The opinion of the court was delivered by: WERKER
Following a two-day bench trial and certain preliminary rulings, and pursuant to stipulation among the parties, this declaratory judgment action comes before the Court for decision on an issue of contractual interpretation arising out of two agreements, concluded in the 1930s, concerning the right to produce motion pictures based upon copyrighted "Hopalong Cassidy" stories. After careful consideration of all of the testimony and documentary evidence, it is the Court's view that the question raised must be resolved in favor of the defendant and intervenors. The factual findings and legal conclusions upon which this decision is predicated are set forth in the remainder of this opinion as is required by Rule 52(a) of the Federal Rules of Civil Procedure.
During the period from 1907 to 1935, Clarence E. Mulford wrote 23 Hopalong Cassidy books. Each of the books was duly copyrighted and the renewal copyrights in them continue to be effective. The books were all published by Doubleday Page & Company or Doubleday Doran & Company, Inc. ("Doubleday") pursuant to written agreements under which Mulford expressly reserved the "motion picture and dramatic rights" to his literary materials. Doubleday also acted as Mulford's literary agent.
On February 27, 1935, Mulford entered into an option agreement (the "1935 Agreement") under which he granted Prudential Studios Corporation ("Prudential"), in Paragraph One, the right to:
acquire all "sound," musical and talking motion picture rights and the rights to produce, transmit, reproduce, distribute, exhibit and exploit in any manner or by any method or device (except as hereinafter specified) now or hereafter known or used, motion pictures taken from or based upon [21 books specified in the agreement].
Paragraph One also expressly reserved certain rights as follows:
All rights of production and use upon the spoken stage with living actors appearing and speaking in person in the actual and immediate presence of the audience are specifically reserved to Mr. Mulford.
All television, broadcasting and radio rights are specifically reserved to Mr. Mulford.
And Paragraph Ten of the 1935 Agreement further delineated the scope of Prudential's motion picture rights by providing that:
Prudential may (within the limitations of this agreement) make, exhibit and market everywhere, motion pictures, sound records and stills based upon or adopted from any of the above books in respect to which Prudential has exercised its option using any methods or devices for such purpose which are now or hereafter known or used....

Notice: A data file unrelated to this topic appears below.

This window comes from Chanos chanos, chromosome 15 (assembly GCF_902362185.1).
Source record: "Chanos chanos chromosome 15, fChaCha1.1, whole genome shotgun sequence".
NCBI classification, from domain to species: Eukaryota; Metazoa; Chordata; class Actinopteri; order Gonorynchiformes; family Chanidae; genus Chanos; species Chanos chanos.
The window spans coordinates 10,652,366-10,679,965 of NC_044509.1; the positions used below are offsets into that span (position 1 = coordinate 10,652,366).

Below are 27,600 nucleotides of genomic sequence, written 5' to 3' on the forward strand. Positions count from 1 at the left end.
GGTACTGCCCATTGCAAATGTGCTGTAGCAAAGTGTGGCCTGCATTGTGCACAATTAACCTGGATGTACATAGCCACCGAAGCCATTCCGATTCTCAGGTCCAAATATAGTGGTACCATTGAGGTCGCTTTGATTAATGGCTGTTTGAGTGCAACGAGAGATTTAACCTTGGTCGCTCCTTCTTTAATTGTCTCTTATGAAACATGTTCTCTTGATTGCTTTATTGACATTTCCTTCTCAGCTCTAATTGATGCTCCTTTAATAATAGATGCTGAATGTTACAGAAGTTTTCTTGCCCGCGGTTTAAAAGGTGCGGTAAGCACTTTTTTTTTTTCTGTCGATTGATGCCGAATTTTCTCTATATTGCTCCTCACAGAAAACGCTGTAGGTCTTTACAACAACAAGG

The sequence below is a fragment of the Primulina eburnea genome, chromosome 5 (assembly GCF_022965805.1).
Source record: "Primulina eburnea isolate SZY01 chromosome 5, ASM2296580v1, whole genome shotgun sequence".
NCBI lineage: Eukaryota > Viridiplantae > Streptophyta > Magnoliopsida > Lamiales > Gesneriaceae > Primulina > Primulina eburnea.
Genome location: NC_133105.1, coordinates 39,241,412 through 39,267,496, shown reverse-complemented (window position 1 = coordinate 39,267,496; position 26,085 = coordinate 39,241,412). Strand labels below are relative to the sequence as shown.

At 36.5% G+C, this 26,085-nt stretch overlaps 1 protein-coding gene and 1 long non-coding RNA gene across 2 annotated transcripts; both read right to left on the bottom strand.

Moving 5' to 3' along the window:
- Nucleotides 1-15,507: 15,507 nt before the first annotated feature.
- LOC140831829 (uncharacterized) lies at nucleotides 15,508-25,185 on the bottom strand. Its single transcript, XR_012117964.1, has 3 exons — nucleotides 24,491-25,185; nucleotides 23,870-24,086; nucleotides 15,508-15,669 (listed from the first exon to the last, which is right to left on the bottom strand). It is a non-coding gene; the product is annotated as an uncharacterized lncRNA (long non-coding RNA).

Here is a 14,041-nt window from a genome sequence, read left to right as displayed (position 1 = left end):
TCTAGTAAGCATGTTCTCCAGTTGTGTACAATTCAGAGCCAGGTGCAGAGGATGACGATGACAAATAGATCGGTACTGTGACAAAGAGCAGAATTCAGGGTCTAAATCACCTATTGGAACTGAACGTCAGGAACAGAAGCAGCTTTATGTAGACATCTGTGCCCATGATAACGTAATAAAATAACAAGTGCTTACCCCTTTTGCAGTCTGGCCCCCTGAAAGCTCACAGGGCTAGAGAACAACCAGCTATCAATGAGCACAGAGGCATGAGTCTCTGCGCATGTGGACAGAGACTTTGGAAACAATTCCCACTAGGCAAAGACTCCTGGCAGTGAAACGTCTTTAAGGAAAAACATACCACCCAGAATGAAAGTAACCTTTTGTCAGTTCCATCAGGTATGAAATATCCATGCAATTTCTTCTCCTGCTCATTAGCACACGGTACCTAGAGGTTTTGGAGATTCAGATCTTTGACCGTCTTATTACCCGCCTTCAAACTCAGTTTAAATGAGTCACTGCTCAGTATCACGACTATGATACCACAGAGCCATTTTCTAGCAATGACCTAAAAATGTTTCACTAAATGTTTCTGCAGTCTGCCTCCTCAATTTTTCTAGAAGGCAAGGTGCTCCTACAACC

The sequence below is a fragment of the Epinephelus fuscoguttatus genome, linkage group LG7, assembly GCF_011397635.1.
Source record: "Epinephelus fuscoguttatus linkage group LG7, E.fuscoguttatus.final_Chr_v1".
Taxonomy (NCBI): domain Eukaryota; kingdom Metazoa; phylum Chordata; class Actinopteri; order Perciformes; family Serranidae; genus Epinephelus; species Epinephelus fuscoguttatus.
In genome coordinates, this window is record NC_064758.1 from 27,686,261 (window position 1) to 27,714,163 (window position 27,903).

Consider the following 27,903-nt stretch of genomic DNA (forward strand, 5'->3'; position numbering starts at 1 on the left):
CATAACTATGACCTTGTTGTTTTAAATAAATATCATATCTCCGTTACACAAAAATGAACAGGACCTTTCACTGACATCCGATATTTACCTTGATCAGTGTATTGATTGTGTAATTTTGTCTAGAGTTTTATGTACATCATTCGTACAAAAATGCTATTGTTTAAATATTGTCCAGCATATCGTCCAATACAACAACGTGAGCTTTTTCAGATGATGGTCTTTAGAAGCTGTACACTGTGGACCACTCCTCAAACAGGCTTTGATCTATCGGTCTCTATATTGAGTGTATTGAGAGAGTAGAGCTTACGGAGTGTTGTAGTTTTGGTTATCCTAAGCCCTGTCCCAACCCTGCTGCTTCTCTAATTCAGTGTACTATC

On July 13, 1938, the 1935 Agreement was supplemented by an agreement (the "1938 Agreement") between Doubleday and Este Productions, Inc. ("Este"), a successor to Prudential. Pursuant to the terms of that instrument, three additional Hopalong Cassidy books were added to the list of those covered by the 1935 Agreement.
Eventually, 23 motion pictures were produced under the terms of the two agreements. Each of the motion pictures was initially copyrighted, but renewal applications were never filed for them and they are consequently no longer subject to copyright protection. It is for this reason that plaintiff seeks a declaratory judgment that it may use without restriction physical negatives of the 23 motion pictures and related materials which are in its possession. In a counterclaim not presently before the Court, defendants seek an injunction restraining plaintiff from using the motion pictures, and damages for copyright infringement.
The controversy arises because plaintiff has licensed and states that it is attempting to issue further licenses to third parties who wish to exhibit the motion pictures on television. At an earlier stage of this lawsuit, plaintiff maintained that this course of conduct was permissible because the motion pictures were not protected by copyrights; however, that argument was rejected in a previous opinion in which it was held that the renewal copyrights in the books could "be infringed by the use of materials in the public domain as readily as they are by the use of separately copyrighted matter." 426 F. Supp. 690, 694 (1976). At trial, plaintiff advanced the alternative theory that it could not have infringed Mulford's interest in the books by exhibiting the motion pictures on television since Mulford had already ceded all necessary rights to third parties pursuant to the terms of the 1935 Agreement as supplemented by the 1938 Agreement. It is the correctness of this contention which is now before me. As the parties have phrased it, the issue is:
"Did the grantor and grantees [under the two agreements] intend that the reservation of certain television rights by grantor should limit the use for television exhibition of the Hopalong Cassidy ...